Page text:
Depending on where you look for statistics, you’ll read that the rate of divorce among first marriages is between 40 and 50 percent. For second marriages, the risk of divorce is even higher than that, and it gets worse with every subsequent marriage. Why are second marriages on such shaky ground? One reason could be the additional stress of blended families.
When people are in second marriages, they’re often dealing with exes, child support, child custody schedules, and trying to get everyone in the blended family to get along under one roof – all of this can prove challenging, even for couples with the best intentions. Another, less obvious issue people aren’t usually aware of is child support, and how it can impact a new marriage.
How Can Child Support Impact New Marriages?
If you’re a noncustodial parent who’s been paying child support or if you’re married to one, it’s critical that you understand the consequences of not paying child support and how they can impact your new marriage. Unfortunately, a lot of people are not aware of these ramifications, which cause undue stress on their marriage and sometimes irreparable damage.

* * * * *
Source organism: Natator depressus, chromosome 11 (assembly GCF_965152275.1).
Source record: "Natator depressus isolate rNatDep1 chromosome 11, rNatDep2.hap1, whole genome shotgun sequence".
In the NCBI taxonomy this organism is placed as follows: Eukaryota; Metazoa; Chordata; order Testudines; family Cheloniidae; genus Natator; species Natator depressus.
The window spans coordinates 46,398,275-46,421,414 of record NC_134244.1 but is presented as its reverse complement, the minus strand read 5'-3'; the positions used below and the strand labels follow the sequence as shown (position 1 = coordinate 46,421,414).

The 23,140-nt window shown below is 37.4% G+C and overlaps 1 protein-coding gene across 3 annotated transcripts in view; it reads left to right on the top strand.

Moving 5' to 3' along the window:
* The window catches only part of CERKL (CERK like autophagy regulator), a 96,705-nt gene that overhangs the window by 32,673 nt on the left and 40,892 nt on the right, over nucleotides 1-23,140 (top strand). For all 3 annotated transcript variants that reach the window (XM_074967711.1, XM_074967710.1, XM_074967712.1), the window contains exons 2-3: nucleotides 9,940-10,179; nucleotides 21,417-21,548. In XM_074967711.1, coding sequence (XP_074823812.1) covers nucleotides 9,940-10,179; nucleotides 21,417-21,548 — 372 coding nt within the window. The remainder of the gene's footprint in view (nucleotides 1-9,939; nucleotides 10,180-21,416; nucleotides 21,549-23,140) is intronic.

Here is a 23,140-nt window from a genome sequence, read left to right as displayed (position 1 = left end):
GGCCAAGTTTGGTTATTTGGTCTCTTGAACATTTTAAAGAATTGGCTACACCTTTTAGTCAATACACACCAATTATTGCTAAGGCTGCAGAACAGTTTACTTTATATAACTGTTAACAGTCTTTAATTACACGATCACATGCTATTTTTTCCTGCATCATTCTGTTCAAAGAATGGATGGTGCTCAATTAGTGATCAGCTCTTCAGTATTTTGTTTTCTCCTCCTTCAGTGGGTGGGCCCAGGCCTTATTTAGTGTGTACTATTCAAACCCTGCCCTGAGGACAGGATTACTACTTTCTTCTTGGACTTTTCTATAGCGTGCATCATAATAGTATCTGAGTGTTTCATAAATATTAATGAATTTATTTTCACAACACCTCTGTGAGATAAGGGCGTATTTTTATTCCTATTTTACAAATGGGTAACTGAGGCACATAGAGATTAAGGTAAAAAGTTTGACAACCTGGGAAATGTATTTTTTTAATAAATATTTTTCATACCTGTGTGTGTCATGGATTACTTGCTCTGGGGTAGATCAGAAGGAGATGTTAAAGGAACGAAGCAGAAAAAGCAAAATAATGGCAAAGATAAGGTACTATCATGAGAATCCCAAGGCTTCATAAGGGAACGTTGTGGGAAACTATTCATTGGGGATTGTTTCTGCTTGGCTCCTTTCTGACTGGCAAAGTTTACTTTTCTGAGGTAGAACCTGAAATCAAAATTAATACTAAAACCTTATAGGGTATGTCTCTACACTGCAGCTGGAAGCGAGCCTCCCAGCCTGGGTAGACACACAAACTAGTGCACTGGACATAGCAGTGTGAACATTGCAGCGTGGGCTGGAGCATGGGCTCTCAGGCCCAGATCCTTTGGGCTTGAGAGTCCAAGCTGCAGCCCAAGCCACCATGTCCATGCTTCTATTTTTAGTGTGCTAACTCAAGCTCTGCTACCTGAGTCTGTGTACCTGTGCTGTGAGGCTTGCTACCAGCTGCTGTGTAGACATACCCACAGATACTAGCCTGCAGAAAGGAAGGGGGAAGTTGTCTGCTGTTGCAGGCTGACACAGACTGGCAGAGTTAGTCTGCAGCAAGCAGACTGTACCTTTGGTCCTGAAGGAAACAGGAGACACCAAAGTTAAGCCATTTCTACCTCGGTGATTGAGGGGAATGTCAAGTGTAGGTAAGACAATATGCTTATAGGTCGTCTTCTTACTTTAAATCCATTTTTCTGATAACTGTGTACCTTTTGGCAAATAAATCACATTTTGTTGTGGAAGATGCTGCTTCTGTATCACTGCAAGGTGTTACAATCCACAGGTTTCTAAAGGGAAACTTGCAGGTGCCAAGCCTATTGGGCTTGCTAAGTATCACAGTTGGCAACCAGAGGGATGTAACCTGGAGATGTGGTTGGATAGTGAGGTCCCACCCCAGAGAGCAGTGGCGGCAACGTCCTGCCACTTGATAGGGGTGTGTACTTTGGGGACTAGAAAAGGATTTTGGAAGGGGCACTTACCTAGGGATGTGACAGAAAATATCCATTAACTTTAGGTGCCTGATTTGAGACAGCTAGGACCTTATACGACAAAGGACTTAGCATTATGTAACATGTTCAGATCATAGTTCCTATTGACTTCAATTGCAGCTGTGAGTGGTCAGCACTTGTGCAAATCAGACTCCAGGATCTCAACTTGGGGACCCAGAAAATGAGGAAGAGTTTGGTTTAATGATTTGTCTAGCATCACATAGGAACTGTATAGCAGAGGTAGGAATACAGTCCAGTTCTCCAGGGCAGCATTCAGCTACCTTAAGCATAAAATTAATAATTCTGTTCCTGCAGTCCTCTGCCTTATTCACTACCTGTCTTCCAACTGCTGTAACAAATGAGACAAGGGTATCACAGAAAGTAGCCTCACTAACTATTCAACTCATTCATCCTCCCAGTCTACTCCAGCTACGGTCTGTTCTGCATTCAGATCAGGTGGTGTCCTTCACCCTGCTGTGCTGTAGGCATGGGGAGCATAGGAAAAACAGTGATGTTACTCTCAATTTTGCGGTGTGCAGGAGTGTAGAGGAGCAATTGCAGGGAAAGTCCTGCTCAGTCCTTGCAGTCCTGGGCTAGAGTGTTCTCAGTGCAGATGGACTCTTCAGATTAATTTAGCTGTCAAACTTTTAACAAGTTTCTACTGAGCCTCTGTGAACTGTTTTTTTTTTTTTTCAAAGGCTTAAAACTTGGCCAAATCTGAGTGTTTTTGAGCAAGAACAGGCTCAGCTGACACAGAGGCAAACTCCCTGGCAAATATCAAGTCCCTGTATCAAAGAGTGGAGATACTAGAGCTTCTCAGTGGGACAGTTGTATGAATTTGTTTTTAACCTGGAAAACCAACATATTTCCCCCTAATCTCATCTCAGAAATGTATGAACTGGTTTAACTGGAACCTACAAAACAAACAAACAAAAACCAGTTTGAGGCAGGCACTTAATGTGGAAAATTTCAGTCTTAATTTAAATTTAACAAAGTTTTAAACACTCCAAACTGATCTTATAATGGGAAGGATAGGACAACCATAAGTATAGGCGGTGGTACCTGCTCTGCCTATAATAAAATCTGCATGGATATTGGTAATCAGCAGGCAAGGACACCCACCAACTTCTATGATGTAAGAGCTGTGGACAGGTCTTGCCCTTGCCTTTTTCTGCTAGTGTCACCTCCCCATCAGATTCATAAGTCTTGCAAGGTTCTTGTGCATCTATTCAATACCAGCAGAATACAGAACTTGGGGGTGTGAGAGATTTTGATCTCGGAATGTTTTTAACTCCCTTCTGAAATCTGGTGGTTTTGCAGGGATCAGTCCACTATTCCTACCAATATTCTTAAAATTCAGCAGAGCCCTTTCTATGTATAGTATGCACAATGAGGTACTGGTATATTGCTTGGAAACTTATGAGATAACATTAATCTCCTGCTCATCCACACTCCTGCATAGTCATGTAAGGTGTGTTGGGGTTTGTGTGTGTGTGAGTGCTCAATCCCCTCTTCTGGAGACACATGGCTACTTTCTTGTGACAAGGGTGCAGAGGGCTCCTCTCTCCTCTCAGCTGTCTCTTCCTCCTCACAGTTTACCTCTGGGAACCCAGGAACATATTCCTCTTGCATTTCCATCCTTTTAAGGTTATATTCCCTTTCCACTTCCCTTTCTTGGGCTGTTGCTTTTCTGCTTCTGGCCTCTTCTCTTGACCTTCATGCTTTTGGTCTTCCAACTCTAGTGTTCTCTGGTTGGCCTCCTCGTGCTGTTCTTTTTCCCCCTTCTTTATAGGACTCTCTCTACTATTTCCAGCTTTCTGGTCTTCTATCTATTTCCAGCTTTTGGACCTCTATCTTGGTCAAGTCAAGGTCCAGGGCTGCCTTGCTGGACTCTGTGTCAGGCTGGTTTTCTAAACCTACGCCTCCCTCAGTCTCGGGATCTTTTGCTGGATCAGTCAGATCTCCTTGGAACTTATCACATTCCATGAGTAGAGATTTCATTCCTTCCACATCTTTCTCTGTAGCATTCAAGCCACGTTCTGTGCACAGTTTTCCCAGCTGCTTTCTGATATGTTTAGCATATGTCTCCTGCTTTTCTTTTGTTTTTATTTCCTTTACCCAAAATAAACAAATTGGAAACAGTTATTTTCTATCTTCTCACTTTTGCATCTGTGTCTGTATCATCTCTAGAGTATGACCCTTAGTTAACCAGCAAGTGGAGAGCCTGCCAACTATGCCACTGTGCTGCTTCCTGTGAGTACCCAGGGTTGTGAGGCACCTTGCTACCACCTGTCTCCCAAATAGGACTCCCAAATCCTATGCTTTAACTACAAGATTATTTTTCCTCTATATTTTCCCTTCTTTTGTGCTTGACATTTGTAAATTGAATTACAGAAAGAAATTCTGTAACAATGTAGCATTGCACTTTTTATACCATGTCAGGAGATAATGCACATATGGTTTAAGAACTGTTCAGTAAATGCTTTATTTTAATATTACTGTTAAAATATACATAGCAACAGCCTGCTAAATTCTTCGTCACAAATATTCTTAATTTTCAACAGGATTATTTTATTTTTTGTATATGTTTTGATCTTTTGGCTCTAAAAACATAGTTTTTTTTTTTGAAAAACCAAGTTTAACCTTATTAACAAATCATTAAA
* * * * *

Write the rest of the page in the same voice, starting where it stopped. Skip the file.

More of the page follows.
Lots of parents struggle with child support, especially in light of COVID-19, but all parents are obligated to financially support their children no matter what, even if they are unemployed, incarcerated, disabled, mentally ill, or suffering from a fatal disease. The only way a parent is relieved of this obligation is if their parental rights are terminated.
What can happen if a parent skips child support payments:
- The funds in their bank account, including a joint bank account with their new spouse, can be seized.
- Their driver’s license can be suspended, forcing their spouse to drive them everywhere.
- Their professional, business, occupational, and recreational licenses can be suspended.
- They can be denied a U.S. passport if they owe $2,500 or more in child support.
- A real estate lien can be placed on the house they own with their new spouse, stopping them from refinancing or selling their home.
- Their stimulus check can be reduced if not wiped out for back child support.
- The paying parent’s spouse’s share of the $2,400 stimulus check can go to their spouse’s child support arrears.
- Any tax refund the couple is supposed to get can go to child support.
- The child support arrears can be reported on the parent’s credit, lowering their FICO score, and affecting interest rate options.
As you can imagine, all of these things mentioned above can not only add stress to a new marriage, but they can lead to a lot of arguments over money. If you’re newly married or getting engaged and you pay child support, it’s important to keep up with your payments and at the first sign you won’t be able to, have an attorney petition the court for a downward modification before the local child support agency swoops in and takes adverse action against you.